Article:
by Jamey Andreas
Click here to see Part 1 of this series on Left Hand Form & Development
Question 4: Knuckles Parallel to Strings
My guitar teacher has the ability of holding his fingers almost perpendicular to the strings on his guitar’s fret board, whereas, I can only hold my fingers (with great strain) at an estimated 25-degree angle to the strings. It is evident that it’s much easier for him to play chords with his perpendicular finger ability, and it sounds a lot better, too. How can I overcome my excessive finger(s) angle? Does this angle pose a real problem for me as time goes on?
Answer: Fingers that are approaching the neck from the angle you describe will cause fewer problems with playing that is strictly blues based, (pentatonic based). This is because most of that playing is done without the 4th finger, and also because you NEED that angle for bending and vibrato. However, any kind of playing where you need that 4th finger will cause a problem. How big a problem depends on the details of your technique and development as a player.
This is why my approach with students is to give them the hand development that can easily use either approach. It is more difficult to attain the “perpendicular” approach you say your teacher has, but it is possible for everyone.
Question 5: How Far to Bar
I can bar from a “E” position 3rd fret “G” note to 8th fret “C” fine, but can’t seem to get or FIT my (large) fingers on the “D” note 10th fret. My fingers are medium large. Is this something I CAN REALLY LEARN or should I quit trying. It’s very frustrating for me. Thanks!
Answer: The E position bar chord is not very practical up at the 10th fret, for two reasons: on most guitars it is too tight for anybody to be comfortable doing it, and two, it doesn’t sound good anyway. You will be much better off using an A position moveable form at the 5th fret when you need a D chord, or, of course, the good old 2nd position open form. Often, people get so enamored of the technical accomplishment of playing bar chords, they fail to realize that the open position chords sound the best in terms of resonance, due to the fact that they contain open strings, sounding their full length.
Now, if you need that high D note on top of the chord for some reason, as in chord melody playing, there are many other choices, such as a small first position F chord moved up to the 10th fret, or, my favorite, half bar at the 7th fret, with the pinky getting the D on the first string 10th fret. This voicing sounds nice because it has the open D string, however, you have to do a half bar, so you better make sure you keep everything relaxed!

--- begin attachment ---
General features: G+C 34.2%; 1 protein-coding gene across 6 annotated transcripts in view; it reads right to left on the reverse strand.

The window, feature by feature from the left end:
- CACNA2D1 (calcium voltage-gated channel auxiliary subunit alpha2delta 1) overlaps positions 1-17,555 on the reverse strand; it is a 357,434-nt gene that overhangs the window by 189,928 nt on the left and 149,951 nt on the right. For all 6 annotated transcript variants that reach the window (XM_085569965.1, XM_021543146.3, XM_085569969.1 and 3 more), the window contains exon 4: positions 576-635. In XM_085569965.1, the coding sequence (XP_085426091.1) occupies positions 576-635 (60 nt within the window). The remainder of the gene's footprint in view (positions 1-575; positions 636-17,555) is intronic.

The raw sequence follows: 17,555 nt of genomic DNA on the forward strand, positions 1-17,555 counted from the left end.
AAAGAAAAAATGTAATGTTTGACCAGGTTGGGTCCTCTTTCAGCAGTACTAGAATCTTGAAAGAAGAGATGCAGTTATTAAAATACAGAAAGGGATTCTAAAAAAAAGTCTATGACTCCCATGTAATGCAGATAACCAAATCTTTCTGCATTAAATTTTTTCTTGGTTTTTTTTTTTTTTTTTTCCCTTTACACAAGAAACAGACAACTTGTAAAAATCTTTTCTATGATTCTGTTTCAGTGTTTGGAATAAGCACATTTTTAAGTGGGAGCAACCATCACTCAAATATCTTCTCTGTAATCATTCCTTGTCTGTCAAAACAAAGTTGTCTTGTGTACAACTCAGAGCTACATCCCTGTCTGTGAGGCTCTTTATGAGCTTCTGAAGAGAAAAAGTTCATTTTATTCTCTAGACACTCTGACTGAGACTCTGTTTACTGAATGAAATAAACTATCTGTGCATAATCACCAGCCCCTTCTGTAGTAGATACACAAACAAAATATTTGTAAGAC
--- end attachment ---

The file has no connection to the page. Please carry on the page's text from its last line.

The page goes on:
Question 6: Strengthening the Bar
Some songs I play today require use of barred chords like a Bb or G#. However I soon found out that in all the years of playing the guitar, that whenever I play these chords, some notes don’t sound well, like a dead note especially on Fm, B7, and the like. How do I strengthen my index finger so that I can avoid these dead notes?
Answer: First, I am glad you are listening well, so you have identified notes that are missing in action! Second, understand that strength in the index finger is only a part of doing bars well, and not the most important part. It’s amazing how players put all the importance on this. I was in a lesson the other day with someone who is twice my size, and probably as strong as the incredible Hulk! His hands are twice my size, and he actually asked me if I thought perhaps I had extra skin on my finger, and that was why I could get all the notes out in a bar and he couldn’t!
Here are the important factors:
1. The ability to lay the 1st finger across the strings and NOT have the 2nd finger squeeze up against it.
2. The ability to have the upper arm muscles stay relaxed, and add the weight of the arm, having it come through the bar finger to supply a lot of the pressure needed to get the string down. Most people lock up the upper arm immediately upon placing the bar down.
3. The bar finger must be positioned right up close to the fret, often it is not, it is too far away, even a quarter of an inch greatly increases the amount of pressure needed to get the string firmly to the fret. Actually, when done correctly, it looks like the finger is on top of the fret, when viewed in a mirror. Also, a slight lean of the finger toward the headstock of the guitar is a good idea.
Here is an exercise. Go to the 5th fret, and touch your light and relaxed 2nd finger to the 6th fret, 3rd string. Focus on your breathing and keep it flowing. While you are touching the string with the 2nd finger, lay the 1st finger across the strings with no pressure. Make sure your 2nd keeps separated from the 1st, and very slowly apply pressure with the bar across the strings, but only push them down half way. Imagine the strings are a bunch of individual rubber bands, and focus on the actual feeling of them under your finger. Keep breathing, and push the bar down a little further, using a combination of a slight squeeze between finger and thumb behind the neck, and the arm weight mentioned before. . Stop and check your shoulder and relax it. Now, slowly push the string down all the way, as you breath and as you keep your attention on your shoulder, which will tense as you do this.
Stop, relax in this position, then rest. Repeat this a few times. As far as strength goes, there is a small muscle in the hand itself called the Lumbrical which actually performs the action required for a bar. All the usual huffing puffing and straining is not going to strengthen this muscle.